There is some confusion about Lyme Herxheimer reactions.  From experience, Lyme, Babesia and Bartonella have separate and distinct Herxheimer responses.  Herxheimer reactions occur when mass killing of chronic, entrenched infection leads to an over-reaching immune response, a cytokine storm. The average, non-Lyme doctor, is unaware of the phenomenon treating mostly acute infections. These same doctors no doubt encounter a fair number of Herxheimer reactions which are misdiagnosed, e.g. drug allergy. Some patients have an “allergy” to every antibiotic. No, they don’t. Other patients say, “every time I take an antibiotic it hits me hard.”

Babesia and Bartonella Herxheimer reactions are very vexing, chronic and sometimes difficult to manage. They are qualitatively different from Lyme Herx reactions.

Lyme “Herxes” tend to be easier and follow a specific pattern.  An antibiotic is introduced, with days severe symptoms ensue, like fatigue (inability to get out of bed fatigue) low grade fevers, brain fog, achiness etc. After a period of days, weeks, usually no more than 3 weeks, symptoms begin to improve and go away and the patient improves. The Herxheimer reaction (Lyme only) should not return in cycles. Such cycles, apparent recurring Herxes, may be the result of normal ups and downs of the disease or due to killing something else other than Lyme. If we add one or more drugs, which gain access to a previously off-limits group of bacteria (round forms, biofilms etc.) a Herx may return, maybe even a more difficult Herx.

Dr. Zhang has dichotomized Lyme bacteria for us: active forms (free spirochetes) and stationary/persister forms (round bodies, biofilms).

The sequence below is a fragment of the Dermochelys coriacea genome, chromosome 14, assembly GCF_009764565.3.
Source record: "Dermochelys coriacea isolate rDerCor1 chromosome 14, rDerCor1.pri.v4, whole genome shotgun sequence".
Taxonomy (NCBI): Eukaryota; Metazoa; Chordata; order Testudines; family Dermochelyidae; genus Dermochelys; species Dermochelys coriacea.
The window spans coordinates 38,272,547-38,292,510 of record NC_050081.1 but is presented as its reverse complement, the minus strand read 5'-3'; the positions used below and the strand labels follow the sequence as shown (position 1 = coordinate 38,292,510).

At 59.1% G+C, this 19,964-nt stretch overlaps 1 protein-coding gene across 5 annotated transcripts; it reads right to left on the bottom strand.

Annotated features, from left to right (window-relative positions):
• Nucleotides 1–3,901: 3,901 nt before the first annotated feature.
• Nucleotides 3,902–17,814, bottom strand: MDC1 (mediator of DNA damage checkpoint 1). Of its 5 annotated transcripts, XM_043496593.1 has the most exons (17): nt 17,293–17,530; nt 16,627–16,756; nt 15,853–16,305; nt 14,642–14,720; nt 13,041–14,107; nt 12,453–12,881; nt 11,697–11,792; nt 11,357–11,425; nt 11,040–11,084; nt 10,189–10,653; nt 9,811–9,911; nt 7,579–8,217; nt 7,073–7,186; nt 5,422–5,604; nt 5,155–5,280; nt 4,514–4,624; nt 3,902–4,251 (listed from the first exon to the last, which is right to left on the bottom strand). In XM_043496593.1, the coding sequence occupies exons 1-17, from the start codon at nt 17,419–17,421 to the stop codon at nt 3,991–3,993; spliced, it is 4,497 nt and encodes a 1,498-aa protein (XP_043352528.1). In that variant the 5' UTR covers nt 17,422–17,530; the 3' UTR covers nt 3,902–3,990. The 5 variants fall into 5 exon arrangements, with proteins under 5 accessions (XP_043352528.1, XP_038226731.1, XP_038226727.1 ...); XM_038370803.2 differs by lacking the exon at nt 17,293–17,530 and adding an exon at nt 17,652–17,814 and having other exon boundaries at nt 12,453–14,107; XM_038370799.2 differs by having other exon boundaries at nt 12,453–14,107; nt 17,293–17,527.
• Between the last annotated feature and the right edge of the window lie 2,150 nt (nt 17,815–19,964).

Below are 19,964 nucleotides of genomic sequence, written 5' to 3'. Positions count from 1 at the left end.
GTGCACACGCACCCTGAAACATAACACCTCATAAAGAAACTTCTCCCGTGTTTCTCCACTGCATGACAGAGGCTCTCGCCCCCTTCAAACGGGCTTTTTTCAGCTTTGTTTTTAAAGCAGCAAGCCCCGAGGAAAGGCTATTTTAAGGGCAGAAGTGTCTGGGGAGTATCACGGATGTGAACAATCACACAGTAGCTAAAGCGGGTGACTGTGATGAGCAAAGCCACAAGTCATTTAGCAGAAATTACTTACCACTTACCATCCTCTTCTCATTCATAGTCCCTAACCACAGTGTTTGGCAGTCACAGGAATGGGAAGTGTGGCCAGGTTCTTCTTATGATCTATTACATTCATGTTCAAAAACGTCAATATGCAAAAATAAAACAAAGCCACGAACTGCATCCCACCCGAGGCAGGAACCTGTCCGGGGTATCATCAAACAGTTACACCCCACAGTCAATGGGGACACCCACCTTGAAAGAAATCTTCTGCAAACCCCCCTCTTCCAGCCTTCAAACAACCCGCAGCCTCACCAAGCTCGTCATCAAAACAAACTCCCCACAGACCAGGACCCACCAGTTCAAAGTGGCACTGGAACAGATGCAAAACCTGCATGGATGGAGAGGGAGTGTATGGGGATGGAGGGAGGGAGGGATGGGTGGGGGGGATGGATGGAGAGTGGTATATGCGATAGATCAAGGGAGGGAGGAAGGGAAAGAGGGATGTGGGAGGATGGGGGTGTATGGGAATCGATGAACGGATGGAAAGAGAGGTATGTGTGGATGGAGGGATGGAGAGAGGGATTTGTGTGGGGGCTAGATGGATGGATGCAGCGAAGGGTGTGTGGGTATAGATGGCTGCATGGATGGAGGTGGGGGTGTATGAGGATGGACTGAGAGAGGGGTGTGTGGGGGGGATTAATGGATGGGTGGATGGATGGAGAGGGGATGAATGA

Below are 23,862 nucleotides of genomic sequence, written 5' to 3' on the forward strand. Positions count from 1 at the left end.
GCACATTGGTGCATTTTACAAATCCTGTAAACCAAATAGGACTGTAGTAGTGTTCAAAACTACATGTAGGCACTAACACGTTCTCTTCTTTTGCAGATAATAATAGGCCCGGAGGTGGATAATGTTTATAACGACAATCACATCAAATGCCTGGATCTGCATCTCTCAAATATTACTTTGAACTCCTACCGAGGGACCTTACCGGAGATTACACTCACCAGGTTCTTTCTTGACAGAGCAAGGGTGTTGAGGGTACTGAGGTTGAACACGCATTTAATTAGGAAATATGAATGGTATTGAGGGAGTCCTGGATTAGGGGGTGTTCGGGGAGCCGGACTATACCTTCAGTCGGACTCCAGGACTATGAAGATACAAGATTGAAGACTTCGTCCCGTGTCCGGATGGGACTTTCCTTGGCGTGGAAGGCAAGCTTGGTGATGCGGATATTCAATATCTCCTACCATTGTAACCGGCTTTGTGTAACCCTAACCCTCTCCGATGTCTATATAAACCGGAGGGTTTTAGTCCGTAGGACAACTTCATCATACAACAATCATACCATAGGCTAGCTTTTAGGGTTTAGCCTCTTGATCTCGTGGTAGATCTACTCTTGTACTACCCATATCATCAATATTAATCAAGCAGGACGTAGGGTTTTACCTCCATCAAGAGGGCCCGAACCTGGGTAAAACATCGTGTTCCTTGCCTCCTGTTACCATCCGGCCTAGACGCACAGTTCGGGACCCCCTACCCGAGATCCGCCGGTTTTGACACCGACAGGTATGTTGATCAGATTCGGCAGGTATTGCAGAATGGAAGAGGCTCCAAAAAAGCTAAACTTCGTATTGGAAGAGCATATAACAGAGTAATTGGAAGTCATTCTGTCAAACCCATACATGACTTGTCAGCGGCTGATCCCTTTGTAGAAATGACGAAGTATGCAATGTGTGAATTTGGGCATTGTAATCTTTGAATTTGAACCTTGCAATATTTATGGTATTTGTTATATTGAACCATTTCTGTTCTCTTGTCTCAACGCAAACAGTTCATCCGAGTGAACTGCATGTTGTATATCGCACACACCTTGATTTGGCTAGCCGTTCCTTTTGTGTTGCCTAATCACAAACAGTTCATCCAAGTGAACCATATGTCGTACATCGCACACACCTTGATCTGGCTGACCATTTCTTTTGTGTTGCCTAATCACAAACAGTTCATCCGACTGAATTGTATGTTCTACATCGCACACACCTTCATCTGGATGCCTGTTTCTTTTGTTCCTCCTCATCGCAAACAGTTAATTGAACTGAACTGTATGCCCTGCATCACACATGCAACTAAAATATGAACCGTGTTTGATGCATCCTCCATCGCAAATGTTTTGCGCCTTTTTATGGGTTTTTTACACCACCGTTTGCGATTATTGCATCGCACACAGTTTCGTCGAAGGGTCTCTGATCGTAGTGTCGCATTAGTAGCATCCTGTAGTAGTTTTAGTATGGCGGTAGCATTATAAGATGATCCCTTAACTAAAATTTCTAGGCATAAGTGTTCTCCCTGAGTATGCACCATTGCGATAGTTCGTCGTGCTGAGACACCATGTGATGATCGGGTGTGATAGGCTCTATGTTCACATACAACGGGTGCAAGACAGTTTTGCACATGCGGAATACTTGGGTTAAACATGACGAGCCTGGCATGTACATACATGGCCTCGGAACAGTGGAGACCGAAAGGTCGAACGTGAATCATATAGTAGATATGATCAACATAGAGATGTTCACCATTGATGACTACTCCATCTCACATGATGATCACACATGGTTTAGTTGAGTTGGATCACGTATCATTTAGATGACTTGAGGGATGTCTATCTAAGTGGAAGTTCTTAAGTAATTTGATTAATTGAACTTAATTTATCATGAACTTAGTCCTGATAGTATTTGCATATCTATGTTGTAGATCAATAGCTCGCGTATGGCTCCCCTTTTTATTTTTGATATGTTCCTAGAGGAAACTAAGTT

After a reasonable amount of treatment with antibiotics targeting both populations, e.g. doxycycline, rifampin and Flagyl we would like to think there are few Lyme bacteria left. We are incorrect.

Add in disulfiram and an intense Herxheimer reaction may ensue (in some cases, not all).  Patient tolerance to  varying doses of the drug is all over the map.  Some handle 500 mg out of the gate, others struggle with 125 every other day.

It makes sense to start with a low dose and gradually increase over time.  I am more aggressive apparently than many others.  Most patients can increase from 250 mg daily ramped to 500 mg over a week or two. For sensitive patients much lower doses and more gradual ramping is required.

I have seen patients on the border of needing IV antibiotics  get better with Disulfiram.

It doesn’t always work. There is still no one drug that works for every patient.  And symptoms still relapse quickly with discontinuation after a few months.  Some patients are still going to need IV antibiotics, (Rocephin, daptomycin, doxycycline) if possible.